By Dan Kennedy • The press, politics, technology, culture and other passions

Help me organize a talk

Next week I’m giving a 15- to 20-minute talk on the role of the media in the presidential campaign. What I’d like to do is mention a few media trends and how they may play out. I thought I’d put up a rough outline in the hopes that you might help me refine it. Here’s where I’m at right now:

  1. Citizen journalism. From the “Macaca” video to Mayhill Fowler, expect the unexpected.
  2. The rise of a liberal counter-media. Left-leaning, media-savvy Web sites such as Media Matters and, increasingly, the cable channel MSNBC mean Fox News and Rush Limbaugh no longer have the field to themselves.
  3. The decline of the so-called objective press as a trusted source. The public that is most engaged with politics wants its political news delivered in the context of an ideological community.
  4. The role of “undernews.” I believe that’s a Mickey Kaus term. I’m referring to stories and rumors that are kept swirling online, breaking into the mainstream later if at all.
  5. The 24-minute news cycle. No longer is it enough to respond within a day or even in a few hours. There’s no longer a news cycle — it’s constant.

Well, there are five, which seems about right. But I’m not sure it’s the best five, and some are clearly subsets of the same phenomenon. If you’ve got a better idea, or some examples I should use to flesh these out, don’t hold back.

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  1. Sean Roche

    Crowd-sourced opposition research.The combination of the web and the blogosphere means that all the world’s a war room.

  2. Tim Allik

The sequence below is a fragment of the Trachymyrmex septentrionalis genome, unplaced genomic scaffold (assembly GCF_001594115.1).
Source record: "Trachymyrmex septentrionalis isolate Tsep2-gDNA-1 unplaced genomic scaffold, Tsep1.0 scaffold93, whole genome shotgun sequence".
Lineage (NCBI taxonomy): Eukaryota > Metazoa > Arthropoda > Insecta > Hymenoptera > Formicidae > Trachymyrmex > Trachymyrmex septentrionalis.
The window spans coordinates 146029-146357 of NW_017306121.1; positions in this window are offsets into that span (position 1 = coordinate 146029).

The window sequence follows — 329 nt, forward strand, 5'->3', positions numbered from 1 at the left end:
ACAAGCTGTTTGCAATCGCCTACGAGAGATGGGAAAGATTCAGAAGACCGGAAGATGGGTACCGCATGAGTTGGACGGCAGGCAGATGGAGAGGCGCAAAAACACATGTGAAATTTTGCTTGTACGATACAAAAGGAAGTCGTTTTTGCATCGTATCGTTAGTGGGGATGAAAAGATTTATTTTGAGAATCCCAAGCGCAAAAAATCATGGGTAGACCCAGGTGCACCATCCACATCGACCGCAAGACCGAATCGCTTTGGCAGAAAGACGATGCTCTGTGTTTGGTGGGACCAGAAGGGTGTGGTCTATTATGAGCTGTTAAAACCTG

Dan, I like your topics. One thing that’s struck me is the “silophication” of political debate and discussion in recent years thanks to the web. There are loads of radical right-wing bloggers — but generally speaking the people who read them also come from the radical right. The same goes for liberals and liberal bloggers. On the Democratic side we have Democratic Underground. On the Republican side we have Free Republic. The rules are as follows for each of these web communities: beat up your opponent all you want, but don’t criticize someone on your side or else you’re apt to get kicked out. There seems to be a lot of agreeing going on in the blogopshere – but not much room for polite disagreement or constructive debate. How do people with opposing backgrounds and values engage in civil dialogue about the issues of the day without resorting to cheap shots or name calling? I wonder if this situation can be resolved, and if so, how?

  3. GardTrask

    In light of recent high-profile selections, perhaps a topic to be intertwined is the “Vetting Media”. The choice of Sarah Palin, the process, the vetting (or lack thereof) and the rushed nature of the selection seem to be a case of mistakes “condemned to repeat”.In 1972, McGovern picked Thomas Eagleton, later forced to withdraw his nomination. In 1988 Bush was vilified for choosing Dan Quayle without even interviewing him, and most notably, the selection of Walter Mondale in 1984 of Geraldine Ferraro set back the cause of woman Executive Branch candidates in his lack of judgment considering her family finances. Now, as more bubbles to the surface about Sarah Palin, I find I rely on the Media to vet where the party did not, both parties, equally.

  4. Pocket Rockets

    Rename No. 5 the 24-minute opinion cycle… then you can fold Nos. 2&3 into that. Most of what you get on Fox and MSNBC is opinion and slanted "analysis"… at least in prime time. This trend may be good for ratings, but it is poison for our democracy.

  5. Suldog